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Fisheries Discards in the North Sea: Waste of Resources or a Necessary Evil?

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Fisheries discards are often seen as a waste of resources and an impediment to the management of fish stocks. However, many traditional fisheries management measures have effectively encouraged discarding. This controversial dichotomy has recently prompted the European Commission to review its approach to managing discards, particularly in the North Sea, where discard rates are among the highest in the world. The European Commission jointly manages North Sea fisheries with Norway; however, in Norwegian waters, discarding is banned. To assess the effectiveness of this Norwegian policy, this study examined its effect on biologically isolated stocks of cod, haddock, saithe, and herring in the Northeast Arctic. Trends in stock status and economic performance showed that the Norwegian approach in the Northeast Arctic has been more successful than the joint approach in the North Sea. After considering the economics and current status of stocks, it is concluded that a discard ban throughout the North Sea for the above species could also offer substantial benefits. Implementation of this policy would be complicated by the more mixed nature (both politically and biologically) of North Sea fisheries, but the use of real-time area closures, gear modifications, and electronic monitoring systems could help ensure compliance and effectiveness.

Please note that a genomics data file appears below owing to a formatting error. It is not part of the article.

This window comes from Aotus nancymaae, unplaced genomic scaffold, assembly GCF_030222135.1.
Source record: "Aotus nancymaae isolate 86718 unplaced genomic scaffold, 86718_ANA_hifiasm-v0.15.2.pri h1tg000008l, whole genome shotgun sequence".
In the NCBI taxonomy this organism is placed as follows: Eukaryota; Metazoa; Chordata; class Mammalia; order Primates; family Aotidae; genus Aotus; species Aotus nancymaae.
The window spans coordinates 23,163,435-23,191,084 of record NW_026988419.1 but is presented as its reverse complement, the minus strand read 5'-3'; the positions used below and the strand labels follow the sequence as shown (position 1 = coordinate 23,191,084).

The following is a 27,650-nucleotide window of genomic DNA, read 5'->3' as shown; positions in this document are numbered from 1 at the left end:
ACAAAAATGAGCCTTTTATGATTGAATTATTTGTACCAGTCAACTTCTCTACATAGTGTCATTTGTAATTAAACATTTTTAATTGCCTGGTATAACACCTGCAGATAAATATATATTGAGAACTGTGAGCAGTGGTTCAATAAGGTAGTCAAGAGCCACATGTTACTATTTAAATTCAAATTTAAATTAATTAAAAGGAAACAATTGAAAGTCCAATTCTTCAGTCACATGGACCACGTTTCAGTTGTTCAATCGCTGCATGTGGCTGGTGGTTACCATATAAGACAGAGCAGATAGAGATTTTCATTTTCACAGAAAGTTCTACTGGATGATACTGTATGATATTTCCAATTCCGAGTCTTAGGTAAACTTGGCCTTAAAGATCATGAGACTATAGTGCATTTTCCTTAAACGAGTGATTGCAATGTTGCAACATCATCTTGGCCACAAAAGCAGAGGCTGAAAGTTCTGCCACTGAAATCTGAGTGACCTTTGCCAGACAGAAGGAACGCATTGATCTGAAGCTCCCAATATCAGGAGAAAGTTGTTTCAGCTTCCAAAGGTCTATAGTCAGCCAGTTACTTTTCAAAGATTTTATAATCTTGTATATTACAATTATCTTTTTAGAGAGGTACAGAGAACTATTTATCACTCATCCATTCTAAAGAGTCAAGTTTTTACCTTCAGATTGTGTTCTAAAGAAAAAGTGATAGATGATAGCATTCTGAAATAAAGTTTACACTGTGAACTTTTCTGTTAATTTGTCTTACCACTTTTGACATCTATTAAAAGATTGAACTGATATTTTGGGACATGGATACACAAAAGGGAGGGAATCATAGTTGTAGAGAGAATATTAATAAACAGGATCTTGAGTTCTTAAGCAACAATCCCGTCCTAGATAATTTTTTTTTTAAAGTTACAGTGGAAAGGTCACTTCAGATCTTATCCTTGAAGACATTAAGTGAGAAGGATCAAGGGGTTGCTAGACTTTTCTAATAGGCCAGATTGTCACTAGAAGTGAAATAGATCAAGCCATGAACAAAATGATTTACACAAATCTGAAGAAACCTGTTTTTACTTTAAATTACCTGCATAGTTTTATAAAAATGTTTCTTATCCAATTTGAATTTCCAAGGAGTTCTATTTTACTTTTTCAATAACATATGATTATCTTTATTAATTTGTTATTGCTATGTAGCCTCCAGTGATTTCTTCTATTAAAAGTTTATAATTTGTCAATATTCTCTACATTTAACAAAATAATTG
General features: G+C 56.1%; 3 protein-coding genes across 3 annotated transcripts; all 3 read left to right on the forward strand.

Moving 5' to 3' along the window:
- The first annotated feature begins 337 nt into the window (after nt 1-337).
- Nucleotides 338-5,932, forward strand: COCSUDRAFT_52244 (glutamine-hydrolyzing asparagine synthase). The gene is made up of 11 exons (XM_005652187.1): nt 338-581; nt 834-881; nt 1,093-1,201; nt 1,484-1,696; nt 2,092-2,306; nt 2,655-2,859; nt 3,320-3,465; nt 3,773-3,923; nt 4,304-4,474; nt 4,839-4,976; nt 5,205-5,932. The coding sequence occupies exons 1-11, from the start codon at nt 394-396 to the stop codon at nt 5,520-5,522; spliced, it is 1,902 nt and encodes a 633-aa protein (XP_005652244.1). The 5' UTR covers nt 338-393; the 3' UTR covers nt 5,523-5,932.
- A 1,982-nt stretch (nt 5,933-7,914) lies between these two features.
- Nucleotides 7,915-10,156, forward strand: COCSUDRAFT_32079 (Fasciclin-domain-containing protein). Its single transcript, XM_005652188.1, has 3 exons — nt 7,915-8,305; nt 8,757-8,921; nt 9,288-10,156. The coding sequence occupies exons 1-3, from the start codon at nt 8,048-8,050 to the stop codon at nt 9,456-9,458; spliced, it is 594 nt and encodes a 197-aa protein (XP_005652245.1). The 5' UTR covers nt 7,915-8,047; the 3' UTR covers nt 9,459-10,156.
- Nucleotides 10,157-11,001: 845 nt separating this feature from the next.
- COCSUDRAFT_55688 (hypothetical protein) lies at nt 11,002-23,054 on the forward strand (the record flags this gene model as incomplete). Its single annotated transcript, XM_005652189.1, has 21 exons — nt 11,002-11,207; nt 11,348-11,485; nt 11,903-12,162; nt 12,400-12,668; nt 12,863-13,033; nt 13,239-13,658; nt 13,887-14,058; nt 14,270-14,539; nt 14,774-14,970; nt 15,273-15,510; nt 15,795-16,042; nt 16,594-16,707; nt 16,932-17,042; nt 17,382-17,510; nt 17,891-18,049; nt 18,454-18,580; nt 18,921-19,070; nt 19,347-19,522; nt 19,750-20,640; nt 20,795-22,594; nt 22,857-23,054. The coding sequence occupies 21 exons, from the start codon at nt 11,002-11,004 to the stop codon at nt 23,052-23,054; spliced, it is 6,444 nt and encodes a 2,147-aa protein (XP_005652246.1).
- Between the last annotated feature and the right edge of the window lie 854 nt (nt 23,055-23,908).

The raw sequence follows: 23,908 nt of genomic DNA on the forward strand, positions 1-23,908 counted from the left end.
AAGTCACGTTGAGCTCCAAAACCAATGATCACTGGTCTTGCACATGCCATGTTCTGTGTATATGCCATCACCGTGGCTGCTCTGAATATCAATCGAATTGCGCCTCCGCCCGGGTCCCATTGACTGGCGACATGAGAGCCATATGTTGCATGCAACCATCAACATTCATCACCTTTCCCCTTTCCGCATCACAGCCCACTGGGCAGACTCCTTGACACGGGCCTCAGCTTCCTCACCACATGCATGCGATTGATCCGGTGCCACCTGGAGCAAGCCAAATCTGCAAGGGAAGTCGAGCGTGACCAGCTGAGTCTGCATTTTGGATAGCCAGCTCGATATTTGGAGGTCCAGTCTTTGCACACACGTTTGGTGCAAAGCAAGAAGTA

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Keywords: Norwegian discard ban; by-catch; common fisheries policy; fisheries management; sustainability

Document Type: Research Article

Affiliations: Environment Department,University of York, York, United Kingdom

Publication date: July 1, 2011

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